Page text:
The Waiting is the Hardest Part

My mother believes that fresh air and exercise can solve about 90% of life’s problems.  I’m not sure about solving 90% of my problems, but I know that a good hike generally improves my outlook on most things.  In Georgia, we are lucky that we have so many parks and trails to hike.  A short drive to the south and we can be navigating the sandy bottom of Providence Canyon, and a short drive to the north and we can be climbing over the rocky paths of Pine Mountain. 

Lately, my hiking hobby has been temporarily side-railed while my hiking partner (a/k/a my husband) nurses his strained ankle.  He is a life-long exerciser, so he gets frustrated when circumstances outside his control force him off his feet for a time.  But, of course, we both know that the only way for him to improve his situation and regain control of his exercise agenda is to follow doctor’s orders and give his body the time it needs to heal.

Like my Mom, I believe that exercise and a good attitude can help us deal with the stress we suffer when we feel that we are being robbed of control of our lives.  Dealing with litigation in your life is a lot like dealing with a physical injury: you go to your professional person for diagnosis and information; you ask questions and make a plan for dealing with your injury; you try to follow instructions (as long as they make sense to you), and then you generally have to wait for the healing to happen.  And the waiting is always the hardest part.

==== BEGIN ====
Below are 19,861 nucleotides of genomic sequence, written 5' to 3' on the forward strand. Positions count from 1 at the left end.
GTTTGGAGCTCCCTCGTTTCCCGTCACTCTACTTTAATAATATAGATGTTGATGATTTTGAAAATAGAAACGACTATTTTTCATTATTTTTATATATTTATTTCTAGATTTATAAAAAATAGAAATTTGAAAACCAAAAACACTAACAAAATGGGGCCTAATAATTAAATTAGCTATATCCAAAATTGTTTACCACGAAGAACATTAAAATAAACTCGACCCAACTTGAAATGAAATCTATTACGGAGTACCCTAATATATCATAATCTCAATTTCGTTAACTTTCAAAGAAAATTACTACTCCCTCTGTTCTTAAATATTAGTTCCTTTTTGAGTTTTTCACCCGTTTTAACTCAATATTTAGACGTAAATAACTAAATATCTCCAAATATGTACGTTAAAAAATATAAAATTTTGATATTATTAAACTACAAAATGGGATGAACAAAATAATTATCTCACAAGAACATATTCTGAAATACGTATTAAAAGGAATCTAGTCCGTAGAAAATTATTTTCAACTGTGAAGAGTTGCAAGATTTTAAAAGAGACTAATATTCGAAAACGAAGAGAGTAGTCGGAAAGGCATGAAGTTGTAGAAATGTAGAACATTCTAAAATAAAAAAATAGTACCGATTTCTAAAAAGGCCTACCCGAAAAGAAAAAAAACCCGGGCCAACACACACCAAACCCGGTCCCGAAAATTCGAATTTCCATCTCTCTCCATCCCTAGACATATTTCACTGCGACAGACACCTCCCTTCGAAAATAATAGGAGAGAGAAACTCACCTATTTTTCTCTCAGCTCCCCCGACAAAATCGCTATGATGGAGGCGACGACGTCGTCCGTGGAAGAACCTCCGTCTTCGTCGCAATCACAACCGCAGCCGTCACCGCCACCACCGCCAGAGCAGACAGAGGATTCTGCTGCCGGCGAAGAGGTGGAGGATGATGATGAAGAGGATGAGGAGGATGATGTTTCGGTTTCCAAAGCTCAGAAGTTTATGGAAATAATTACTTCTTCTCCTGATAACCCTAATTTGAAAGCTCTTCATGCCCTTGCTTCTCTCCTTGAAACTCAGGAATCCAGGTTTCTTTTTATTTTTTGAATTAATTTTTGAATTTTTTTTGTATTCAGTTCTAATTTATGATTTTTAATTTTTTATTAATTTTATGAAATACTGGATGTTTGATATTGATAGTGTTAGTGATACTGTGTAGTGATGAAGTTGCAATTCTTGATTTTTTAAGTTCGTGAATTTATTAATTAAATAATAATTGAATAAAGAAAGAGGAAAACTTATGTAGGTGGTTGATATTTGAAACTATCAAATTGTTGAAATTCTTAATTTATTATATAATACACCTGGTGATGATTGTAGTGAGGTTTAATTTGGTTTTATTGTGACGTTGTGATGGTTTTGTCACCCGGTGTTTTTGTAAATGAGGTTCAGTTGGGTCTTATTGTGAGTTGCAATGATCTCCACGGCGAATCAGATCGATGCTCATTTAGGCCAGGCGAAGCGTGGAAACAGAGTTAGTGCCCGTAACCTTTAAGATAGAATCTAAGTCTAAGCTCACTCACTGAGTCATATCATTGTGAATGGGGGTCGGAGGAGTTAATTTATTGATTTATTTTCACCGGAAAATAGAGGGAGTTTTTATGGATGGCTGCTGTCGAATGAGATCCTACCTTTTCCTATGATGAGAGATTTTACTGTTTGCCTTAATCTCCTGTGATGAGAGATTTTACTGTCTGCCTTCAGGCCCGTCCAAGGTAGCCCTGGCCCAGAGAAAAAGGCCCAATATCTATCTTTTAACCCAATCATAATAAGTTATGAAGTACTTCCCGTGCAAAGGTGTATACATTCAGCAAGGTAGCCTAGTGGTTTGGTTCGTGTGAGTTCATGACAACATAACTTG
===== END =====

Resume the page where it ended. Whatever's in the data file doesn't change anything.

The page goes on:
In the litigation process, the waiting can be discouraging, but what may seem like pointless delays are, in fact, usually the inevitable result of moving a case through all the different stages of the process.  For instance, once your divorce complaint has been filed and served on the opposing party, the opposing party has thirty days to respond to the complaint.  After that 30 day period has expired, the litigation will enter a six-month “discovery” period, in which both parties have the opportunity to obtain the information they need to make their case if they go to trial.  After the discovery period has expired, a case typically will appear on the Judge’s next trial docket.  The Superior Court judges in the Chattahoochee Circuit publish an annual schedule which shows when each judge is hearing trials.  Each judge generally has two to four weeks per year scheduled for trials in domestic cases and each judge typically has dozens of domestic cases on his or her docket. Often, when a case first appears on a judge’s trial docket, the case will be so far down the list that it cannot be heard during that week and that case gets continued to the next trial docket, later in the year (or, perhaps, later in the next year).

I understand that these long periods of waiting can make people feel like they are victims of the process.  That is why I want to do more than just walk you through the legal process.  I want to help you define your objectives and consider all the options available to you.  I will always be honest with you about the likelihood of your being able to obtain your objectives.  I know that there are some occasions where you have to fight for what you need, even when the battle is uphill the entire way, and I am fully prepared to fight vigorously for you.  But I think it is important for you to know, at the very beginning, what the process will entail and what your odds of prevailing are, because that is what a professional does: she looks out for the best interests of her clients, even when that means telling them things that may be difficult for them to hear.

So this is my commitment to my clients:  I will listen, I will give advice, and I will fight hard for you.  And I will also tell you when it’s time for you to take a deep breath, go for a walk, and look for a moment of peace to enjoy. 

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